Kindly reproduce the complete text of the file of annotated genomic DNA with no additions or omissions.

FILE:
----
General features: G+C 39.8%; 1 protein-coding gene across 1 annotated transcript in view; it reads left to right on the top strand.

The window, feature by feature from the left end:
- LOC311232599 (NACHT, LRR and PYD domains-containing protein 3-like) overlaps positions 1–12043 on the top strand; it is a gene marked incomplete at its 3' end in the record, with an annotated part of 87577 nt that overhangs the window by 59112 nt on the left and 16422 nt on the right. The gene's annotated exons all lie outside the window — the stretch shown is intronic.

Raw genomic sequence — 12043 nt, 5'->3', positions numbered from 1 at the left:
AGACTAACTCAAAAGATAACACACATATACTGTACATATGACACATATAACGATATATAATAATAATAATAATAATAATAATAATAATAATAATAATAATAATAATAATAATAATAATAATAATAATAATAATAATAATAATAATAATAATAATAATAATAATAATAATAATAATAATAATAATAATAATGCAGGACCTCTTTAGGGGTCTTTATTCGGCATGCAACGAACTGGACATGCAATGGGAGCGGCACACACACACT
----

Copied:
General features: G+C 39.8%; 1 protein-coding gene across 1 annotated transcript in view; it reads left to right on the top strand.

The window, feature by feature from the left end:
- LOC311232599 (NACHT, LRR and PYD domains-containing protein 3-like) overlaps positions 1–12043 on the top strand; it is a gene marked incomplete at its 3' end in the record, with an annotated part of 87577 nt that overhangs the window by 59112 nt on the left and 16422 nt on the right. The gene's annotated exons all lie outside the window — the stretch shown is intronic.

Raw genomic sequence — 12043 nt, 5'->3', positions numbered from 1 at the left:
AGACTAACTCAAAAGATAACACACATATACTGTACATATGACACATATAACGATATATAATAATAATAATAATAATAATAATAATAATAATAATAATAATAATAATAATAATAATAATAATAATAATAATAATAATAATAATAATAATAATAATAATAATAATAATAATAATAATAATAATAATAATAATGCAGGACCTCTTTAGGGGTCTTTATTCGGCATGCAACGAACTGGACATGCAATGGGAGCGGCACACACACACT